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How many times have you heard “if you had a headache, you’d take a painkiller” in response to concerns about taking antidepressants?
While antidepressant pills are an effective medication for ailments such as stress and anxiety disorders, results published from a randomised clinical trial led by researchers at Georgetown University Medical Centre showed that Mindfulness-Based Stress Reduction (‘MBSR’) is just as effective as the commonly prescribed anti-depressant drug Escitalopram.
The trial involved 270 people, all of whom had a diagnosed anxiety disorder and were not receiving treatment. Participants were randomly assigned to either an Escitalopram programme or a MBSR programme. Both groups were taught techniques such as body scanning, stretching and movement and breathing awareness, which prove to be useful in preventing relapse in the future.
After eight weeks, both groups saw their anxiety symptoms drop by around 30%, with further drops after 3 months.
Mindfulness does not prove to be superior to medication but Dr Elizabeth Hoge, the director of the trial, hopes that the findings can open up new treatment options with meditation – where appropriate – prescribed in place of antidepressant pills, which can cause unpleasant side effects such as insomnia, headaches, nausea and fatigue.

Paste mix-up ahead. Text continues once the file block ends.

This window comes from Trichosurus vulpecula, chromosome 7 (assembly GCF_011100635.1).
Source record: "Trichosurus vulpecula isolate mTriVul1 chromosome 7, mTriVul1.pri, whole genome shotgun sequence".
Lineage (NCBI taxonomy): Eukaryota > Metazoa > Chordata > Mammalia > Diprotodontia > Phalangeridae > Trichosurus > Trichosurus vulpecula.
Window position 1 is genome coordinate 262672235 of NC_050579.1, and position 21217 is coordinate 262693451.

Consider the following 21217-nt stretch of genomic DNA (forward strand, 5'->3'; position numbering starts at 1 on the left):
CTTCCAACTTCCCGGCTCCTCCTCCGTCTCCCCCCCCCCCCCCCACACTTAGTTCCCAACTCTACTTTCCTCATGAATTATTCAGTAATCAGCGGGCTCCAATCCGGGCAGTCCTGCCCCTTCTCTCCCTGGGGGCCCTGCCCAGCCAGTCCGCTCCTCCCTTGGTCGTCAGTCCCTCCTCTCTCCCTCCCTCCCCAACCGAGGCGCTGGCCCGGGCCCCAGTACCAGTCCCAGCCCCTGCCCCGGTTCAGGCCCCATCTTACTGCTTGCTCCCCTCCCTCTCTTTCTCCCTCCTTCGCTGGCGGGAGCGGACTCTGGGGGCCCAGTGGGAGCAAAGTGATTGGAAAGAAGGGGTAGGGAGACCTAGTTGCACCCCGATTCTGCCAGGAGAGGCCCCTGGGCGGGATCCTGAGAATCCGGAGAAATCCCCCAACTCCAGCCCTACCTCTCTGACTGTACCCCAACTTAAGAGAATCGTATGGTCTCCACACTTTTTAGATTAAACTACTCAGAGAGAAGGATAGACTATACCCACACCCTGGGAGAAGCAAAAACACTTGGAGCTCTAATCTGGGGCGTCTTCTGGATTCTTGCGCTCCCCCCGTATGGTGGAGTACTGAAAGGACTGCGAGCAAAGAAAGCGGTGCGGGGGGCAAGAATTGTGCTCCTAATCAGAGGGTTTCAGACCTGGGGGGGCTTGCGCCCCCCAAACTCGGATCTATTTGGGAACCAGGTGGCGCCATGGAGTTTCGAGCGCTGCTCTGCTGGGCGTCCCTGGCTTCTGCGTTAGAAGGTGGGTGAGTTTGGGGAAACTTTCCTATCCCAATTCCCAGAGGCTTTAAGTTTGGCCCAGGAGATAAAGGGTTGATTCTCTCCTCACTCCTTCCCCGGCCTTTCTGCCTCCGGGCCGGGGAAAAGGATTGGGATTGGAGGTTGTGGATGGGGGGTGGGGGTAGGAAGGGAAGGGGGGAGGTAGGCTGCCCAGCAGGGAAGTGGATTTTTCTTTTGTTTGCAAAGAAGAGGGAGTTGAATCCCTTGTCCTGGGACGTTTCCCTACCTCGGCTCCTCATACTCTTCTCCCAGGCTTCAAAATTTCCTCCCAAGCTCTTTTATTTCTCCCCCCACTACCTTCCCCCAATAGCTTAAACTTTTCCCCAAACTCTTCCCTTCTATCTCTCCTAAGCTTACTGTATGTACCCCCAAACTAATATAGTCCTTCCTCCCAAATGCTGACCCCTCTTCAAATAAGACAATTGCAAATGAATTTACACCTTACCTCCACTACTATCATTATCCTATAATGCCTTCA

While the results of the clinical trial sound very promising, it’s important to note that Mindfulness-Based Stress Reduction is not for everyone. It requires a lot of time investment in order to complete the full sessions, as well as adherence to daily practice. Only a quarter of the participants continued pursuing the programme after 6 months, and some did not find it helpful at all and asked to take Escitalopram instead.
However, Dr Hoge further praises mindfulness and meditation due to their accessibility, with many apps available at the touch of a button and sessions taking place remotely via video call. Furthermore, you do not need a prescription to practice meditation as you would with medication and it can be done without medical supervision.